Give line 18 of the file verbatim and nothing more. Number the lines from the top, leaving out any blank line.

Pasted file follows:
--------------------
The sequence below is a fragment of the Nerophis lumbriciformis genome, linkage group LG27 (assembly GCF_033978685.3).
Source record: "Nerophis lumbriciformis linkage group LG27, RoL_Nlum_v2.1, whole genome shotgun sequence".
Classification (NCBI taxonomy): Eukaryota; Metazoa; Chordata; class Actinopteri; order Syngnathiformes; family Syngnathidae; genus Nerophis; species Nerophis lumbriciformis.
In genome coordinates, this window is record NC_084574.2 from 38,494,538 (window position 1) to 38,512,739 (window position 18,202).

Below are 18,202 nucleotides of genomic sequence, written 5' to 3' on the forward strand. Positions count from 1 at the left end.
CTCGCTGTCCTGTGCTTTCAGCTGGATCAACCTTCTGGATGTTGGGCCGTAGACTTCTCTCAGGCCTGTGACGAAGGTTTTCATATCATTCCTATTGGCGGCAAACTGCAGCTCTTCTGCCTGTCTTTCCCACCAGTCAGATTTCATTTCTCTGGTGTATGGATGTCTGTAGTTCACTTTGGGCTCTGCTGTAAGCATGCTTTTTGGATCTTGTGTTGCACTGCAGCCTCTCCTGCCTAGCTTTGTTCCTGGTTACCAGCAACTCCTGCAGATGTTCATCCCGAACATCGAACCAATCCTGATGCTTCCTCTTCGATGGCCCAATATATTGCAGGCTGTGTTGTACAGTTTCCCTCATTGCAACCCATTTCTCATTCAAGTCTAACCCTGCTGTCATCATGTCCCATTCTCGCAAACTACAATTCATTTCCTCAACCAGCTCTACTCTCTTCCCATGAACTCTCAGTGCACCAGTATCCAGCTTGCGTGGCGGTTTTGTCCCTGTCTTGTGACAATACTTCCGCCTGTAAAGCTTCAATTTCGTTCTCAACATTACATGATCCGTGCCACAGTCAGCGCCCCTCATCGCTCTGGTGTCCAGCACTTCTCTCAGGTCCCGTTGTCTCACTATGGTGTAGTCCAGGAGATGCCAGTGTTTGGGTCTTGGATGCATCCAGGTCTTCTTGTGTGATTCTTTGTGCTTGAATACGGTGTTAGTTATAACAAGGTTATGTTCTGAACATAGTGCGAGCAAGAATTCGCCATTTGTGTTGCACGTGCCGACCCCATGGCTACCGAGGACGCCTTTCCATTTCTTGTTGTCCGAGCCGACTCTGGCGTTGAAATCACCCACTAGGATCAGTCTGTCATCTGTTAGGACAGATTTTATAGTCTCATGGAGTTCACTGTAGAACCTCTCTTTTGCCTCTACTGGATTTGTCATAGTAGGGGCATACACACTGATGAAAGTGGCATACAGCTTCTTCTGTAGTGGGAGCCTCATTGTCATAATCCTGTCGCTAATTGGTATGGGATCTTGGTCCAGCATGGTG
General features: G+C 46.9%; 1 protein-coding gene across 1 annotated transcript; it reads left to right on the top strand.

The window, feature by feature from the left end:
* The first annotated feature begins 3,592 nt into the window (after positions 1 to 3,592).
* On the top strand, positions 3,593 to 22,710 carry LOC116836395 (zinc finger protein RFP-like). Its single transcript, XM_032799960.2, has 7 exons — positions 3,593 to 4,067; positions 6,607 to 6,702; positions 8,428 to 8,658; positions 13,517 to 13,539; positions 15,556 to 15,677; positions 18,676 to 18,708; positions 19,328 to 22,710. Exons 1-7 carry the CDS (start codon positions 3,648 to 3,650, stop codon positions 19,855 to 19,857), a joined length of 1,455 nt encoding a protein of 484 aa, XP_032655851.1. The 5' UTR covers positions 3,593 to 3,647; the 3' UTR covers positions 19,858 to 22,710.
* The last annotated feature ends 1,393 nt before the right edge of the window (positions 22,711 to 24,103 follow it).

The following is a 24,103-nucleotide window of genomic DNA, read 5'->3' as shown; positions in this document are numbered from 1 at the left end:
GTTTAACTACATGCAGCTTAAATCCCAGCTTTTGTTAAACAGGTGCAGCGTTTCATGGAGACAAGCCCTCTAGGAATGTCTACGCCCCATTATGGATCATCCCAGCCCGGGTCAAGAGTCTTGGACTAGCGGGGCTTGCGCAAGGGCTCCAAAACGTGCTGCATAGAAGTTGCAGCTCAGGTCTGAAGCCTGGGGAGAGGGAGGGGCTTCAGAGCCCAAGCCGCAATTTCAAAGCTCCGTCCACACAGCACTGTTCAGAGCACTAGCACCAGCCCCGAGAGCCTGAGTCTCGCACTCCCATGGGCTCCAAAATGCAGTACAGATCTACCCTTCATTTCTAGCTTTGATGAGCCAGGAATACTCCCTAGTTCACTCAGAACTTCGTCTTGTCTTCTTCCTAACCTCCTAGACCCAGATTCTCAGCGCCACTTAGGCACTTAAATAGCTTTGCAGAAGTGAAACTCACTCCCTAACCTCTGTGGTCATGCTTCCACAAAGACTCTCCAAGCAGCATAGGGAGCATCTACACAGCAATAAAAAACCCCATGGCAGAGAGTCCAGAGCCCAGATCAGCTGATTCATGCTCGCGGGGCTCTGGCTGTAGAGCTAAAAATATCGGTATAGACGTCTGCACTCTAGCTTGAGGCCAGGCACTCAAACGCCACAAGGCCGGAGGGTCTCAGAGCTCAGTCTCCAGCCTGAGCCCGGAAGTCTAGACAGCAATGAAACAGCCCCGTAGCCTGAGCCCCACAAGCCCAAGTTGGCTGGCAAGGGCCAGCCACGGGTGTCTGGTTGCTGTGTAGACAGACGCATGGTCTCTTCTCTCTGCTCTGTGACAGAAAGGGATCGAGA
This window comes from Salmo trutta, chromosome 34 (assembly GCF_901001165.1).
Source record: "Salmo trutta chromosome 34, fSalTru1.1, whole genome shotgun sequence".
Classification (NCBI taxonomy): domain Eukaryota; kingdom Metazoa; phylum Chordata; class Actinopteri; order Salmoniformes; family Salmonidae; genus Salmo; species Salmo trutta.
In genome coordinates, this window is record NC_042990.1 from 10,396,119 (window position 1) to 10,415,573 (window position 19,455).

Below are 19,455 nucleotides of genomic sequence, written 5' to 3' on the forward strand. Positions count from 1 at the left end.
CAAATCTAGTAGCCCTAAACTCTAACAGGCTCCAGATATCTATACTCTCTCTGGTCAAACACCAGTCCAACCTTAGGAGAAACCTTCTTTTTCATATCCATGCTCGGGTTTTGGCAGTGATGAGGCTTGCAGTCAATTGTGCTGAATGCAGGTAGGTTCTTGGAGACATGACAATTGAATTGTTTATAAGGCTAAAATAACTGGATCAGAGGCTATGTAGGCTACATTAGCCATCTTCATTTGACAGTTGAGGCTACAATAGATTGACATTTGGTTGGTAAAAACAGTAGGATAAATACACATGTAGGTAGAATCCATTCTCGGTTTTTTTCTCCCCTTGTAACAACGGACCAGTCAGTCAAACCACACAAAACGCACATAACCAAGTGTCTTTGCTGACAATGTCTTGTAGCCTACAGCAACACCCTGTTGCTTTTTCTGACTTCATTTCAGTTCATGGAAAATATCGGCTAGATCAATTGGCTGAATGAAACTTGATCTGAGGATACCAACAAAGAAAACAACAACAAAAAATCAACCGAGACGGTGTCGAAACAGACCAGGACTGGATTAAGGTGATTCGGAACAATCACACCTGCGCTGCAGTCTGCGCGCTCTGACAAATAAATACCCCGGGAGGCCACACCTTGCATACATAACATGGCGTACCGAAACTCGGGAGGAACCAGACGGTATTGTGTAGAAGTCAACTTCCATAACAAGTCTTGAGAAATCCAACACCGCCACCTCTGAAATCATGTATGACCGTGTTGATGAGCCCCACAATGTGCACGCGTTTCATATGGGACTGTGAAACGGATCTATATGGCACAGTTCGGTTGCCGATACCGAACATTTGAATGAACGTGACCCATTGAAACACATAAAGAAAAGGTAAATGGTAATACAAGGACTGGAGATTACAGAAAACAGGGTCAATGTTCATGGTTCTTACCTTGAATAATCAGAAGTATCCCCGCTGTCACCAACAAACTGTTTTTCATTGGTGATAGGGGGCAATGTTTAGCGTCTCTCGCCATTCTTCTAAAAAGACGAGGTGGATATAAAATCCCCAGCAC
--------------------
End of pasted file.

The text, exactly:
Below are 19,455 nucleotides of genomic sequence, written 5' to 3' on the forward strand. Positions count from 1 at the left end.